More than its playfulness (“zoom zoom concentrated” Mazda calls it), we were surprised and impressed by the 2’s maturity. The simplistic torsion-beam rear suspension calmly absorbs bumps and potholes that would rattle teeth in many competitors. At highway speeds the hums along steadily and, wonder of wonders for such a light and cheap car, quietly. Those who have stayed away from the B-segment because they often drive long distances may have an answer in the 2. Our only complaints after a full day of driving were with the flat seats, which lack any lumbar adjustment, and with the center armrest — there isn’t one unless you pony up for a dealer-installed accessory.
Fuel economy, ho-hum interior potential liabilities
Given the 2’s weight advantage and sleek profile, one might have expected it to come in near the head of the subcompact pack in efficiency. Instead, fuel economy is a liability, especially in automatic-equipped models. The old-school four-speed slushbox nets only 27 mpg in the city and 33 on the highway (the five-speed manual does slightly better at 29/35 mpg). That matches the bigger Fit but is a full 7 mpg worse on the highway than a Fiesta equipped with a six-speed dual-clutch automatic. Mazda is working on its next generation of small-displacement engines, but we do wonder if the automaker will be able to keep pace now that it lacks ready access to Ford’s parts bin.
Subcompacts have made a huge leap in a very short time when it comes to interior features and quality, which is why we wish Mazda had done more to update the interior for this refreshed U.S-market model. Other than a strip of shiny black plastic trim tacked across the center of the dash, this looks like the same cabin design editor Robert Cumberford criticized for its excessive use of “ultracheap” gray plastics during his year with our European-market 2. Moving up from a Sport to Touring model improves matters a bit, with nicer upholstery and a leather-wrapped wheel, but still leaves you looking for the technology bits that other subcompacts are now offering in their top-level models. Specifically, there’s no USB input, and features like Bluetooth and navigation are only available as third-party, dealer-installed accessories.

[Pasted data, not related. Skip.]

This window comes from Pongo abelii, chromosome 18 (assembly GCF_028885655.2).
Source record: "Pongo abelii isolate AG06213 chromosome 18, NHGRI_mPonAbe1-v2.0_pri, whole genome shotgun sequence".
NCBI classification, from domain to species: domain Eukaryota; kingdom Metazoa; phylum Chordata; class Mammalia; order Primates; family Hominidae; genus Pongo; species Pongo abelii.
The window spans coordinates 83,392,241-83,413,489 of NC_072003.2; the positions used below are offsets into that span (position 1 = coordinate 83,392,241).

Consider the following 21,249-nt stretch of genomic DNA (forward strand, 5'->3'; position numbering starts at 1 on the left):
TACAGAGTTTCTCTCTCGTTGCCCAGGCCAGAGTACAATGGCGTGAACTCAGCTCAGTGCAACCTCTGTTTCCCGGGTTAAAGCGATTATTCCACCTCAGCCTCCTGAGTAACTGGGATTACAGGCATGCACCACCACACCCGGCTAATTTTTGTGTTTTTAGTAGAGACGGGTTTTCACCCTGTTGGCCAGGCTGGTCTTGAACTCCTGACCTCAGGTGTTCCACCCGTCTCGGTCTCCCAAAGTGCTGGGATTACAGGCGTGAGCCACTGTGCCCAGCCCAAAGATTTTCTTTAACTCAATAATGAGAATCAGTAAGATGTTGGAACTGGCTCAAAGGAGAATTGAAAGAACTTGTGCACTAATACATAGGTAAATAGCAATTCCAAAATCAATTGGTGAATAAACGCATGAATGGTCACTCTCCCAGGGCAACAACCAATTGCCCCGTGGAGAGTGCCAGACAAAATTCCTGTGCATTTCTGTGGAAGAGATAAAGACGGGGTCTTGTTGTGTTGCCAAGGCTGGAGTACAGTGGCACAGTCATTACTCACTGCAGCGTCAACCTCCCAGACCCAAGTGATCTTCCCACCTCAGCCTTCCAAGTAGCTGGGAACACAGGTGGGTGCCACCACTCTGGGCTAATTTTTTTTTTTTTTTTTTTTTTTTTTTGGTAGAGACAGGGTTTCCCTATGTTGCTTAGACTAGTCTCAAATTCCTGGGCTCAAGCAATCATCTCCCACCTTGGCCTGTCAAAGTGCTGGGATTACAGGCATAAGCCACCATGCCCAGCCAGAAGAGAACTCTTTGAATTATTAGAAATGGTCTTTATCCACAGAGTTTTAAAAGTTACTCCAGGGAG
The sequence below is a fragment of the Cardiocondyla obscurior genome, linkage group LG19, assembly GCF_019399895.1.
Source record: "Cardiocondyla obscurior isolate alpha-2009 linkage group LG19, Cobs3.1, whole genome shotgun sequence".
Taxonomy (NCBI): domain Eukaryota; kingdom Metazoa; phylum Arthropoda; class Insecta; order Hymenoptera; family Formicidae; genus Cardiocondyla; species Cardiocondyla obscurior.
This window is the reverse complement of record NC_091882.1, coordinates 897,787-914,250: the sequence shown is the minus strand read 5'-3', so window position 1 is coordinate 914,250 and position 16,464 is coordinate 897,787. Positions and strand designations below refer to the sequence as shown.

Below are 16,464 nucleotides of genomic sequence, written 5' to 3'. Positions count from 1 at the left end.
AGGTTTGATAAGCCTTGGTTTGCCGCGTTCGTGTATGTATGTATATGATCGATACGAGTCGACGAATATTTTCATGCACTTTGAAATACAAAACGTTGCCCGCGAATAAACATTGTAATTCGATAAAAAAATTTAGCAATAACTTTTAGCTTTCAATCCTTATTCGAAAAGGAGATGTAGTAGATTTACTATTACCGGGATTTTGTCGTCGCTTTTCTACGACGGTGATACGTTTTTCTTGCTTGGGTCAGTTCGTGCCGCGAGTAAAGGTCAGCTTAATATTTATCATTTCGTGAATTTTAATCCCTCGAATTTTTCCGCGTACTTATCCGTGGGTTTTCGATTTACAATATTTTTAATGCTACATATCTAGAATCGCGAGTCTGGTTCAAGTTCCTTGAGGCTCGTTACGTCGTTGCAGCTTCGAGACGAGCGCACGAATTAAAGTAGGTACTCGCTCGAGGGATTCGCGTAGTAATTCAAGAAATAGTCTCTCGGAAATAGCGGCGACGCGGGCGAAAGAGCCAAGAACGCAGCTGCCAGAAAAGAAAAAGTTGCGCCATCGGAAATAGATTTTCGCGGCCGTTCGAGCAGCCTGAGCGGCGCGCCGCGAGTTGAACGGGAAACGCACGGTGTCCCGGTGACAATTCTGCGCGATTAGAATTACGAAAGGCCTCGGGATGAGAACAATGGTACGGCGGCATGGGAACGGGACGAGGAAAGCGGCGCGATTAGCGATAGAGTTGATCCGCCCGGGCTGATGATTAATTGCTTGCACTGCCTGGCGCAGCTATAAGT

We’re less concerned about what appears to be the 2’s biggest shortcoming — utility. Mazda freely admits it sacrificed cargo capacity in the name of a sexier profile and trimmer exterior dimensions and, frankly, we applaud the decision. No, the 2 won’t be able to match the Fit, SX4, or Versa when it comes time to drive four college roommates over to Ikea. But in exchange for the ability to carry multiple mountain bikes at once, the 2 looks and feels like a car we’d want to drive and be seen driving.
It’s not hard to see why the spunky yet refined Mazda 2 was such a huge hit abroad when the last generation debuted in 2007. Three years later, this lightly updated version is less of a revelation but is still a very credible addition to what has become a very competitive field. The 2 may lack the do-it-all versatility of the Fit or the high-tech sophistication of the ritzier Fiesta, but it brings a solid combination of driving engagement, maturity, and value. Needless to say, we’re glad Mazda’s decided to crash the subcompact party.
On sale: July
Engine: 1.5L I-4, 100 hp, 98 lb-ft